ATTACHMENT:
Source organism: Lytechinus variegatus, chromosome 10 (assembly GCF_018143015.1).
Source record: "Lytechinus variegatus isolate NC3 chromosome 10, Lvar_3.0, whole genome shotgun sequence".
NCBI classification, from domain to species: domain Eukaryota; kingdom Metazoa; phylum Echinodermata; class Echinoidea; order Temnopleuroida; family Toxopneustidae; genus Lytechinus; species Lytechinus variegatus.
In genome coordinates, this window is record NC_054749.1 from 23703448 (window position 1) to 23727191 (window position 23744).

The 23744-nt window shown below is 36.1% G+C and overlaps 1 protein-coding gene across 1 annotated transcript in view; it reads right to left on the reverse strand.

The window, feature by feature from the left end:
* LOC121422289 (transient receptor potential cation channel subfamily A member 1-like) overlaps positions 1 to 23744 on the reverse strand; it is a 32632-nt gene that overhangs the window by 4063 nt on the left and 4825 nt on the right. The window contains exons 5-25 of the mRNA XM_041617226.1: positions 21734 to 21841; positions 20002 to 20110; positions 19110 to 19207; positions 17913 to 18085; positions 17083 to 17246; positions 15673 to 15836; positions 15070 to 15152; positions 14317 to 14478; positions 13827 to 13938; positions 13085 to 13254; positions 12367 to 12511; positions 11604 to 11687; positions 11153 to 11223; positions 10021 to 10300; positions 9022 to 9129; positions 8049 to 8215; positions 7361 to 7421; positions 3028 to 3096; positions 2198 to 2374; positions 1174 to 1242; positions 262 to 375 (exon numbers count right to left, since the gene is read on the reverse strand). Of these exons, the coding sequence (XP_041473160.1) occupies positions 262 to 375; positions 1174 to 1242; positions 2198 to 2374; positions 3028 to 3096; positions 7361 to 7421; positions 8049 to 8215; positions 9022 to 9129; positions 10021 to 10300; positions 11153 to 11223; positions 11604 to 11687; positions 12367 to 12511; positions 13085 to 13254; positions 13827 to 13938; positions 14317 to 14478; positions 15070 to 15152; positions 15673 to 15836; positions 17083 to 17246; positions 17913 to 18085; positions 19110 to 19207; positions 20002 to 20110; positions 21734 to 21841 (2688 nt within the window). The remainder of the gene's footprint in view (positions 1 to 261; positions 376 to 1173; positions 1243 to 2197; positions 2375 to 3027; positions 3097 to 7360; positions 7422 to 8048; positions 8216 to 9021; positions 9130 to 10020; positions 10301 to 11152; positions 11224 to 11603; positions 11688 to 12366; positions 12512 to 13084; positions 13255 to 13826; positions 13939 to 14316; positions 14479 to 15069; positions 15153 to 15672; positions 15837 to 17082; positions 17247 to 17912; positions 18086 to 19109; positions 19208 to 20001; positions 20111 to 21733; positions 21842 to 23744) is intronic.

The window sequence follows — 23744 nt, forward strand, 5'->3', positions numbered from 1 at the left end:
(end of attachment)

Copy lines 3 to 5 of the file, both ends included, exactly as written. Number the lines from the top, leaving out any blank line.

NCBI classification, from domain to species: domain Eukaryota; kingdom Metazoa; phylum Echinodermata; class Echinoidea; order Temnopleuroida; family Toxopneustidae; genus Lytechinus; species Lytechinus variegatus.
In genome coordinates, this window is record NC_054749.1 from 23703448 (window position 1) to 23727191 (window position 23744).

The 23744-nt window shown below is 36.1% G+C and overlaps 1 protein-coding gene across 1 annotated transcript in view; it reads right to left on the reverse strand.